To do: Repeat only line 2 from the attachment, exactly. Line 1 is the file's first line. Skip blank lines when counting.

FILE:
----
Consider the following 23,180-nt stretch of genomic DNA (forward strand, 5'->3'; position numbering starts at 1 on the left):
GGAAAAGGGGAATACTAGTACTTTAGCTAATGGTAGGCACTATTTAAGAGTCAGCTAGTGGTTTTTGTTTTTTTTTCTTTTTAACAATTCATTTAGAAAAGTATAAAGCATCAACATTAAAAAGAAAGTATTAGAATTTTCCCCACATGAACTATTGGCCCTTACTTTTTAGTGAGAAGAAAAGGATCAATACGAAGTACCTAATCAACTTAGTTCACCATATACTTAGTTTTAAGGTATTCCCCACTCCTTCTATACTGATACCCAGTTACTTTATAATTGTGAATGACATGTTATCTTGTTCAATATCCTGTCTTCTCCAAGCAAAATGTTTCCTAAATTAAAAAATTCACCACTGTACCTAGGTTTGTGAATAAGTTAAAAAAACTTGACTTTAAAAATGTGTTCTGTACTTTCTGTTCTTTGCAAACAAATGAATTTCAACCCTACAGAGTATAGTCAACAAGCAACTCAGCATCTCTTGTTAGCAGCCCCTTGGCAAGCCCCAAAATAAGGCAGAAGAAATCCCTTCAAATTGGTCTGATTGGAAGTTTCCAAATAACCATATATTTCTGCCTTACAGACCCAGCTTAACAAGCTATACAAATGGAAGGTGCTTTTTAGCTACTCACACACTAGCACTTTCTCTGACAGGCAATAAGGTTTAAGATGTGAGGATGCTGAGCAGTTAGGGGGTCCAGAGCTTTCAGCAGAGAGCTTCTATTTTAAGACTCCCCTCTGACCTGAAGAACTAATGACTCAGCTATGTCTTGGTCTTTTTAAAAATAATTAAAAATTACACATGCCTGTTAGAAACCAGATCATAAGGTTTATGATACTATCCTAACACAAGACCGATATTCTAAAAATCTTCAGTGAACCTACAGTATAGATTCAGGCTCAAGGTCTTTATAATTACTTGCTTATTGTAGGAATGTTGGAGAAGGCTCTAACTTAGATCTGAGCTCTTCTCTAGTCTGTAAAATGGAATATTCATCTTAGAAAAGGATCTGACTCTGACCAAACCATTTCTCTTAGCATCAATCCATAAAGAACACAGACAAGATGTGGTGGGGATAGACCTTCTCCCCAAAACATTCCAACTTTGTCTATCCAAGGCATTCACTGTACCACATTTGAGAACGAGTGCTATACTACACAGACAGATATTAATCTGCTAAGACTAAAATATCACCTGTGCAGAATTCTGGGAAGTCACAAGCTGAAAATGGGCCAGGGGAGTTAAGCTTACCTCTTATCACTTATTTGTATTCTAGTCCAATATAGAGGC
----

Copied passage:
GGAAAAGGGGAATACTAGTACTTTAGCTAATGGTAGGCACTATTTAAGAGTCAGCTAGTGGTTTTTGTTTTTTTTTCTTTTTAACAATTCATTTAGAAAAGTATAAAGCATCAACATTAAAAAGAAAGTATTAGAATTTTCCCCACATGAACTATTGGCCCTTACTTTTTAGTGAGAAGAAAAGGATCAATACGAAGTACCTAATCAACTTAGTTCACCATATACTTAGTTTTAAGGTATTCCCCACTCCTTCTATACTGATACCCAGTTACTTTATAATTGTGAATGACATGTTATCTTGTTCAATATCCTGTCTTCTCCAAGCAAAATGTTTCCTAAATTAAAAAATTCACCACTGTACCTAGGTTTGTGAATAAGTTAAAAAAACTTGACTTTAAAAATGTGTTCTGTACTTTCTGTTCTTTGCAAACAAATGAATTTCAACCCTACAGAGTATAGTCAACAAGCAACTCAGCATCTCTTGTTAGCAGCCCCTTGGCAAGCCCCAAAATAAGGCAGAAGAAATCCCTTCAAATTGGTCTGATTGGAAGTTTCCAAATAACCATATATTTCTGCCTTACAGACCCAGCTTAACAAGCTATACAAATGGAAGGTGCTTTTTAGCTACTCACACACTAGCACTTTCTCTGACAGGCAATAAGGTTTAAGATGTGAGGATGCTGAGCAGTTAGGGGGTCCAGAGCTTTCAGCAGAGAGCTTCTATTTTAAGACTCCCCTCTGACCTGAAGAACTAATGACTCAGCTATGTCTTGGTCTTTTTAAAAATAATTAAAAATTACACATGCCTGTTAGAAACCAGATCATAAGGTTTATGATACTATCCTAACACAAGACCGATATTCTAAAAATCTTCAGTGAACCTACAGTATAGATTCAGGCTCAAGGTCTTTATAATTACTTGCTTATTGTAGGAATGTTGGAGAAGGCTCTAACTTAGATCTGAGCTCTTCTCTAGTCTGTAAAATGGAATATTCATCTTAGAAAAGGATCTGACTCTGACCAAACCATTTCTCTTAGCATCAATCCATAAAGAACACAGACAAGATGTGGTGGGGATAGACCTTCTCCCCAAAACATTCCAACTTTGTCTATCCAAGGCATTCACTGTACCACATTTGAGAACGAGTGCTATACTACACAGACAGATATTAATCTGCTAAGACTAAAATATCACCTGTGCAGAATTCTGGGAAGTCACAAGCTGAAAATGGGCCAGGGGAGTTAAGCTTACCTCTTATCACTTATTTGTATTCTAGTCCAATATAGAGGC